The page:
It was at the time that the adjudication of ownership was made following Alayo’s demise (not when Alayo merely allowed the property to be titled in Josefa’s name which clearly was not intended to be adversarial to Alayo’s interest), that a constructive trust was deemed to have been created by operation of law under the provisions of Article 1456 of the Civil Code.
"Article 1456. If property is acquired through mistake or fraud, the person obtaining it is, by force of law, considered a trustee of an implied trust for the benefit of the person from whom the property comes.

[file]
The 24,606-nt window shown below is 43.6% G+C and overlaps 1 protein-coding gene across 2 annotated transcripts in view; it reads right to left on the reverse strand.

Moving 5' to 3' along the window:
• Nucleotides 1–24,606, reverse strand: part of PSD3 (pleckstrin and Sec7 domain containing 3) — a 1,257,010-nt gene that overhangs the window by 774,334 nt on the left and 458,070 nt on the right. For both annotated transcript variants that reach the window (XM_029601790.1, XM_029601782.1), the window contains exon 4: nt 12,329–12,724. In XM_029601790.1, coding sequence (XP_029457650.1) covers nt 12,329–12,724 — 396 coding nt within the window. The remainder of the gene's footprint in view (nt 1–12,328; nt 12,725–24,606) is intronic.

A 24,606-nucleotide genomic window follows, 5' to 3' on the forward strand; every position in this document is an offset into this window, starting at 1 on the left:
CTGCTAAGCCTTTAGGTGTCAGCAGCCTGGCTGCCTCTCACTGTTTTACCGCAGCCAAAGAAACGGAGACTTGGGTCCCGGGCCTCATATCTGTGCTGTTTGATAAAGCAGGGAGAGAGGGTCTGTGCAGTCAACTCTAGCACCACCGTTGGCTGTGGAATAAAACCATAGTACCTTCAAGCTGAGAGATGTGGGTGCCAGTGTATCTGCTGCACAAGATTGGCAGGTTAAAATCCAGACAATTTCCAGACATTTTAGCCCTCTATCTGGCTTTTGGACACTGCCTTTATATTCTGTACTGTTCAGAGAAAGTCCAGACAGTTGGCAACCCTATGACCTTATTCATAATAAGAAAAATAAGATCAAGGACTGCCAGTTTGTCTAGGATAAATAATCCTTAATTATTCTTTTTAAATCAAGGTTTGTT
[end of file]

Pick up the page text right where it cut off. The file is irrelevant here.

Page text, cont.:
The applicable prescriptive period for an action seeking a reconveyance of the property by the beneficiaries thereof is ten (10) years (Article 1144, Civil Code). Ordinarily, that period starts from the establishment of the implied trust being the day when the cause of action would be considered to have accrued (Article 1150, Civil Code). Unfortunately for Josefa and Josephine, however, the property involved in this case is a realty titled under the Torrens System. The prescriptive period is thus to be counted from the time the transaction affecting the property is registered with the corresponding issuance of a new certificate of title. 3 Between the time Transfer Certificate of Title No. 198840 was issued on 06 June 1974, and the filing of the action for the reconveyance of the property with the court a quo on 30 October 1980, barely a period of six (6) years and four (4) months had elapsed. The case has accordingly been initiated seasonably.